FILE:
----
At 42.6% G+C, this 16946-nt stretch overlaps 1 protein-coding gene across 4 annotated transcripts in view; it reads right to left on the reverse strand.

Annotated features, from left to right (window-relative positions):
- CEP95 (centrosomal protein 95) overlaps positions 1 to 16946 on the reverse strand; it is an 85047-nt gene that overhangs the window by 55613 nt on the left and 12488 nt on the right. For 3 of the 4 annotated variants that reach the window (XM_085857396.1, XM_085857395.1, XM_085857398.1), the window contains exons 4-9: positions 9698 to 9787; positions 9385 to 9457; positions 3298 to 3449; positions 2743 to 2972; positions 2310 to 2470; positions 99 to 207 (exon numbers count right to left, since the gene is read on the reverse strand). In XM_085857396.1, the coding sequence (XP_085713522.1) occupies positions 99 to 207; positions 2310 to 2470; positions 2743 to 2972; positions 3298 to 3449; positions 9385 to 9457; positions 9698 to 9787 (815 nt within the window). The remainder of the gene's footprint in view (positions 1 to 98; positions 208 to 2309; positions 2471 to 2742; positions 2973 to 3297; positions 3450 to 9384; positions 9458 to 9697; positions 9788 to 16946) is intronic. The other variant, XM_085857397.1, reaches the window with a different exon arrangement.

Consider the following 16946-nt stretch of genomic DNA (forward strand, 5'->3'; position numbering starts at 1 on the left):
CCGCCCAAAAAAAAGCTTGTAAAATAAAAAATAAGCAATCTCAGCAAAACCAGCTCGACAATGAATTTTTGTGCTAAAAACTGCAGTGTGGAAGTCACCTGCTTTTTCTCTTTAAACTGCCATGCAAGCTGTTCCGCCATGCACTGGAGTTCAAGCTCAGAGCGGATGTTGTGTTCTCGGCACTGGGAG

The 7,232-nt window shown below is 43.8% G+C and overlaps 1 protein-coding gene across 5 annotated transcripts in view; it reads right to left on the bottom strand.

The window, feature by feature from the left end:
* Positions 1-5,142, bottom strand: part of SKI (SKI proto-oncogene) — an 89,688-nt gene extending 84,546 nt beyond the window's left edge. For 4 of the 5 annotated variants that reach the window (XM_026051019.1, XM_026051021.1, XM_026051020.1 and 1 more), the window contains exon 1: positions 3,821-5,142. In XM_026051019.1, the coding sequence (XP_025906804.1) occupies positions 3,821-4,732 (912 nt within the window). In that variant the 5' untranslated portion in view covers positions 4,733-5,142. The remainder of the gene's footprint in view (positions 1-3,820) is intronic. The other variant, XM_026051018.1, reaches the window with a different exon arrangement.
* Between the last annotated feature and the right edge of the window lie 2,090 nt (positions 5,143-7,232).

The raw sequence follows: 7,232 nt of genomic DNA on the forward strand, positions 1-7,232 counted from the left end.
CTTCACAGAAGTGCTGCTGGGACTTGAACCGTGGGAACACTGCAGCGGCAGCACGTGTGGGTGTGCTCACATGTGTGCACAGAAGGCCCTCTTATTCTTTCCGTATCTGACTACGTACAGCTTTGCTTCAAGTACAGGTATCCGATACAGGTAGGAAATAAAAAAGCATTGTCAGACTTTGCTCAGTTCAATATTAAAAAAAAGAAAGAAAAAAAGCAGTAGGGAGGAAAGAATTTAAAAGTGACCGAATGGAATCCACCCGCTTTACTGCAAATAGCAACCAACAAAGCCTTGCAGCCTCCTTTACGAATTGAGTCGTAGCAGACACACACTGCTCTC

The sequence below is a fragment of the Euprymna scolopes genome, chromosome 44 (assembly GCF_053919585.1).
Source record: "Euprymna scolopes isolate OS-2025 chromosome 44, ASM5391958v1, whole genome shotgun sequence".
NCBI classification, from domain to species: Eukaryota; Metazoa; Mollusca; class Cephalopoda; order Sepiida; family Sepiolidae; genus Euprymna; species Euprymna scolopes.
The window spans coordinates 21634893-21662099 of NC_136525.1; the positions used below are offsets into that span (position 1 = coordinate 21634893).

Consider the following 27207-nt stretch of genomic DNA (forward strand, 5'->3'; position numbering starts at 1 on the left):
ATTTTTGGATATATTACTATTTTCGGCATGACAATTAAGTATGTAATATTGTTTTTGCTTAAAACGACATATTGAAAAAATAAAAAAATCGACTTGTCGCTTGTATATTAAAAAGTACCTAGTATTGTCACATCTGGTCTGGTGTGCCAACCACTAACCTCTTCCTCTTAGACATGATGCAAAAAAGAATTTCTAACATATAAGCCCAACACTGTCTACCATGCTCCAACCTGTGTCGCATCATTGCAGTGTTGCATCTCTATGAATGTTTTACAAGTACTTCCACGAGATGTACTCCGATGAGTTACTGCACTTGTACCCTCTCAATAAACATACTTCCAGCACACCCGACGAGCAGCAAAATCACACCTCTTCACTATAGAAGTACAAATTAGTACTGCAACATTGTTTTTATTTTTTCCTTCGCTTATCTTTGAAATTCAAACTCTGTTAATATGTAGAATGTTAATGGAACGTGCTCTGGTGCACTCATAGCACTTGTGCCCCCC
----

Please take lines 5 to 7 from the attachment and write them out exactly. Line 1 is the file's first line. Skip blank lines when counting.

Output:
CCGCCCAAAAAAAAGCTTGTAAAATAAAAAATAAGCAATCTCAGCAAAACCAGCTCGACAATGAATTTTTGTGCTAAAAACTGCAGTGTGGAAGTCACCTGCTTTTTCTCTTTAAACTGCCATGCAAGCTGTTCCGCCATGCACTGGAGTTCAAGCTCAGAGCGGATGTTGTGTTCTCGGCACTGGGAG

The 7,232-nt window shown below is 43.8% G+C and overlaps 1 protein-coding gene across 5 annotated transcripts in view; it reads right to left on the bottom strand.

The window, feature by feature from the left end: